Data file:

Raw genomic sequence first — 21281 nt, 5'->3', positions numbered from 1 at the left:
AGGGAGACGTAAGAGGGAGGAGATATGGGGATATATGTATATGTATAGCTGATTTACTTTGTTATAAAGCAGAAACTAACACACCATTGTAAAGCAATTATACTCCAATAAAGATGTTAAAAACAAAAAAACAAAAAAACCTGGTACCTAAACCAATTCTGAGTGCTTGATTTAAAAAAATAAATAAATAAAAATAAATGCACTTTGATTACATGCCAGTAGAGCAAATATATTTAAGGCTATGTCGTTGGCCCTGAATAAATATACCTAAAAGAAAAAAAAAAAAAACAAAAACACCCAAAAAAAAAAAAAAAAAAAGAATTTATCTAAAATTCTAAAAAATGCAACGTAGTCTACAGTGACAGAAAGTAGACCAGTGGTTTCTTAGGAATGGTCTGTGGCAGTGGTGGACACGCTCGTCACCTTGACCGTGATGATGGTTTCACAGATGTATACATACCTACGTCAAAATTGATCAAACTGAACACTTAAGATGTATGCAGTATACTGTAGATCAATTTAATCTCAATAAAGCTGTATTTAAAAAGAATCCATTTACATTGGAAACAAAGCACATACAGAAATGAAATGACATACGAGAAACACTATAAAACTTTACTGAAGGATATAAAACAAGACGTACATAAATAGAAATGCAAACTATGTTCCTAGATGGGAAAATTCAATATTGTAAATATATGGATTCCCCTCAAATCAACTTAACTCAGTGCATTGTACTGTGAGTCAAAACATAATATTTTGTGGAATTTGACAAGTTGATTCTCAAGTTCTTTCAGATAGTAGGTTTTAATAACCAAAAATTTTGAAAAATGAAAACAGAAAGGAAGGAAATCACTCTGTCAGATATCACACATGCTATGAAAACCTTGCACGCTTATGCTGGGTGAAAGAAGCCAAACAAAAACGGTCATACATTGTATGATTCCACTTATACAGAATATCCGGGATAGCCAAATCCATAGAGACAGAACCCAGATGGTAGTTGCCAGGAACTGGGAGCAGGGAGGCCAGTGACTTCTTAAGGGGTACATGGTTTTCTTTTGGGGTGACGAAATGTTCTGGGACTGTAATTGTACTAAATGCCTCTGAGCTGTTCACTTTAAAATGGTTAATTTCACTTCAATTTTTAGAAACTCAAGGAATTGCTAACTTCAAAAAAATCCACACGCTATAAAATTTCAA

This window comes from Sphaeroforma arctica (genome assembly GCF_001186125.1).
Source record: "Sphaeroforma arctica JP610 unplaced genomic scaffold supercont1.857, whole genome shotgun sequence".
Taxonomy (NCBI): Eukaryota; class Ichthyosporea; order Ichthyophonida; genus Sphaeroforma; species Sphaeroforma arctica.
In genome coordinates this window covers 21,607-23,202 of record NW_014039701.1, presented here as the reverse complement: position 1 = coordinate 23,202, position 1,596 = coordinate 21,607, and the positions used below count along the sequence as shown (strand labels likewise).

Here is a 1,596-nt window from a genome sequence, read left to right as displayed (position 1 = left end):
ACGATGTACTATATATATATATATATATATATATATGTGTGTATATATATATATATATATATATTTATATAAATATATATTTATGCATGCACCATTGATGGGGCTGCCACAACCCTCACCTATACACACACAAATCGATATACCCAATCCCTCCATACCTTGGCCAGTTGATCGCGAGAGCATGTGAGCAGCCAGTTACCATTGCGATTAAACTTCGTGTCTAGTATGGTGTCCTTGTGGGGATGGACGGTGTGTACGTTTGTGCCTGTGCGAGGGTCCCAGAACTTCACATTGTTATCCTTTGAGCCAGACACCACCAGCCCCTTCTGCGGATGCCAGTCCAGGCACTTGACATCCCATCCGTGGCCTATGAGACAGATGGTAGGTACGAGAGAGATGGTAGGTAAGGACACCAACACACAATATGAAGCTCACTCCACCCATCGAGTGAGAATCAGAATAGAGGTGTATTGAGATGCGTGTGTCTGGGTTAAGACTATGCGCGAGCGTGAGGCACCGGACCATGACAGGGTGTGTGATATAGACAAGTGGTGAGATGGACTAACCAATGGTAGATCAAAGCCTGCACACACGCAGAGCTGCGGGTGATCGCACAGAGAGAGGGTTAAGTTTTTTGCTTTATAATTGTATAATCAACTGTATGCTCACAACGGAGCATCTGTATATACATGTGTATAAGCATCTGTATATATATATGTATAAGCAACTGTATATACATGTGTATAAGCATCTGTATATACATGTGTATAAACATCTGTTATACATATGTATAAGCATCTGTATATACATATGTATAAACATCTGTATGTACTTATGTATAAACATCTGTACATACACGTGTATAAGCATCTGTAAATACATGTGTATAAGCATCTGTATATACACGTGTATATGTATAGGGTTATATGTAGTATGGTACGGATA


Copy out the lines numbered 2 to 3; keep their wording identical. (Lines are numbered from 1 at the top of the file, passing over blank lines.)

AGGGAGACGTAAGAGGGAGGAGATATGGGGATATATGTATATGTATAGCTGATTTACTTTGTTATAAAGCAGAAACTAACACACCATTGTAAAGCAATTATACTCCAATAAAGATGTTAAAAACAAAAAAACAAAAAAACCTGGTACCTAAACCAATTCTGAGTGCTTGATTTAAAAAAATAAATAAATAAAAATAAATGCACTTTGATTACATGCCAGTAGAGCAAATATATTTAAGGCTATGTCGTTGGCCCTGAATAAATATACCTAAAAGAAAAAAAAAAAAAACAAAAACACCCAAAAAAAAAAAAAAAAAAAGAATTTATCTAAAATTCTAAAAAATGCAACGTAGTCTACAGTGACAGAAAGTAGACCAGTGGTTTCTTAGGAATGGTCTGTGGCAGTGGTGGACACGCTCGTCACCTTGACCGTGATGATGGTTTCACAGATGTATACATACCTACGTCAAAATTGATCAAACTGAACACTTAAGATGTATGCAGTATACTGTAGATCAATTTAATCTCAATAAAGCTGTATTTAAAAAGAATCCATTTACATTGGAAACAAAGCACATACAGAAATGAAATGACATACGAGAAACACTATAAAACTTTACTGAAGGATATAAAACAAGACGTACATAAATAGAAATGCAAACTATGTTCCTAGATGGGAAAATTCAATATTGTAAATATATGGATTCCCCTCAAATCAACTTAACTCAGTGCATTGTACTGTGAGTCAAAACATAATATTTTGTGGAATTTGACAAGTTGATTCTCAAGTTCTTTCAGATAGTAGGTTTTAATAACCAAAAATTTTGAAAAATGAAAACAGAAAGGAAGGAAATCACTCTGTCAGATATCACACATGCTATGAAAACCTTGCACGCTTATGCTGGGTGAAAGAAGCCAAACAAAAACGGTCATACATTGTATGATTCCACTTATACAGAATATCCGGGATAGCCAAATCCATAGAGACAGAACCCAGATGGTAGTTGCCAGGAACTGGGAGCAGGGAGGCCAGTGACTTCTTAAGGGGTACATGGTTTTCTTTTGGGGTGACGAAATGTTCTGGGACTGTAATTGTACTAAATGCCTCTGAGCTGTTCACTTTAAAATGGTTAATTTCACTTCAATTTTTAGAAACTCAAGGAATTGCTAACTTCAAAAAAATCCACACGCTATAAAATTTCAA

This window comes from Sphaeroforma arctica (genome assembly GCF_001186125.1).